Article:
One of the revelations I discovered while researching The Practice of Practice was that some musicians–like Erin McKeown who turned me on to the strategy–use composition and multi-tracking, or looping, to improve. Trumpet Wizard Adam Rapa breaks down why using multi-tracking is so good for your practice from a blog post over at the fantastic 21st…
Music, like many things, is best learned through imitation. By recreating the sounds you love, you’re literally embodying that knowledge. Owning it. It doesn’t matter if it’s Bach, Beastie Boys, or Benny Golson, figuring out and recreating your favorite tunes is what every single one of the best musicians you’ve heard do in the quest to become a great musician.
Our brains are literally wired for imitation. I’m talking about the mirror neuron system a topic that’s covered in detail in The Practice of Practice.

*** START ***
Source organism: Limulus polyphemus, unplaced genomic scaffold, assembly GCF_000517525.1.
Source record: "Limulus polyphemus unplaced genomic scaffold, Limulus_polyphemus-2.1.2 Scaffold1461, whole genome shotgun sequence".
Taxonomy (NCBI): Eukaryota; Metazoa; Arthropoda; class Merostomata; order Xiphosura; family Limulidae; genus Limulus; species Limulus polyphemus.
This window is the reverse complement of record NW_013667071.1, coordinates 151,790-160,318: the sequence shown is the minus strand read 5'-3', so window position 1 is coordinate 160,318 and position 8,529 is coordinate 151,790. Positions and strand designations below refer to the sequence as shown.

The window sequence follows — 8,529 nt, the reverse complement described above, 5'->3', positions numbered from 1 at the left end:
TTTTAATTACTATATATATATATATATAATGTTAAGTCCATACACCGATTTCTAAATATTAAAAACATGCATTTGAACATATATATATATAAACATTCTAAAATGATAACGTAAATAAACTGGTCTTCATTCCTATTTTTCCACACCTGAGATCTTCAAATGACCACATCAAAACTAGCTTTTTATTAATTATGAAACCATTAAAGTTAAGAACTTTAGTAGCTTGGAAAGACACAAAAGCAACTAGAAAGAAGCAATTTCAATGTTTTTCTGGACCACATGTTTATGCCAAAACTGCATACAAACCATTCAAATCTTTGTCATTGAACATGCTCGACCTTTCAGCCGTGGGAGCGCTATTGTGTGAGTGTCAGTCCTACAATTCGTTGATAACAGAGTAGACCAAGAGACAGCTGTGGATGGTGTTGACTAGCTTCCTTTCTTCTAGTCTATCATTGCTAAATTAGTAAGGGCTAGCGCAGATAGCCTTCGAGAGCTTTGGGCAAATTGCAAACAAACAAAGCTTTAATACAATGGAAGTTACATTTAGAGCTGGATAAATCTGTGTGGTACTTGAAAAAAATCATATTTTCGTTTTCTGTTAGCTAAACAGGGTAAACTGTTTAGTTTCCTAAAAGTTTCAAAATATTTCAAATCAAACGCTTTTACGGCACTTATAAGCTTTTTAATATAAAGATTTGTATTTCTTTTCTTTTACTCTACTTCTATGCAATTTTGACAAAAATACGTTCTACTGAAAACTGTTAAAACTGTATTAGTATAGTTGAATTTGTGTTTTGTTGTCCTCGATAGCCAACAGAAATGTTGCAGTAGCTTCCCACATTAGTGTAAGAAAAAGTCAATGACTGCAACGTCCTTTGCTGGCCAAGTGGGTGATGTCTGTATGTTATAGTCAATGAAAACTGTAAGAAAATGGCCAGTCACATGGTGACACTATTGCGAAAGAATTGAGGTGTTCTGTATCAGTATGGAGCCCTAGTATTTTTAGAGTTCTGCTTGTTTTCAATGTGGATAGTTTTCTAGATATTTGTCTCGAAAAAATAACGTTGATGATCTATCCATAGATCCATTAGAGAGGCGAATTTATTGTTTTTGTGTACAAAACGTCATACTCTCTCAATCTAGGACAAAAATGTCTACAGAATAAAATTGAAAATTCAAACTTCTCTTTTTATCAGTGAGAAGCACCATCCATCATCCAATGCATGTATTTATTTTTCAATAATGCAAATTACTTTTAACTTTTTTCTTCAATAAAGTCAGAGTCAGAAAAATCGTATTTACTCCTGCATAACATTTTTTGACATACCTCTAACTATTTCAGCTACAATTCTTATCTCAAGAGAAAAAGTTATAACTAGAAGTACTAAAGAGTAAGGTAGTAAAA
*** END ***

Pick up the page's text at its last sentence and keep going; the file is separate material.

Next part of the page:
Here are a few performances by Kawehi, covering Nirvana’s Heart-Shaped Box, Michael Jackson’s The Way You Make Me Feel, and a couple others interesting musical inventions.
Loop pedals are such a great way to have fun while you practice, no matter what instrument you play. You hone your rhythmic skills, you focus on a short snippet of music at time, you can layer these snippets to your heart’s content, and best of all, you receive immediate feedback. Here’s Elijah Aaron showing us how it’s done right, with a cover of TLC’s No Scrubs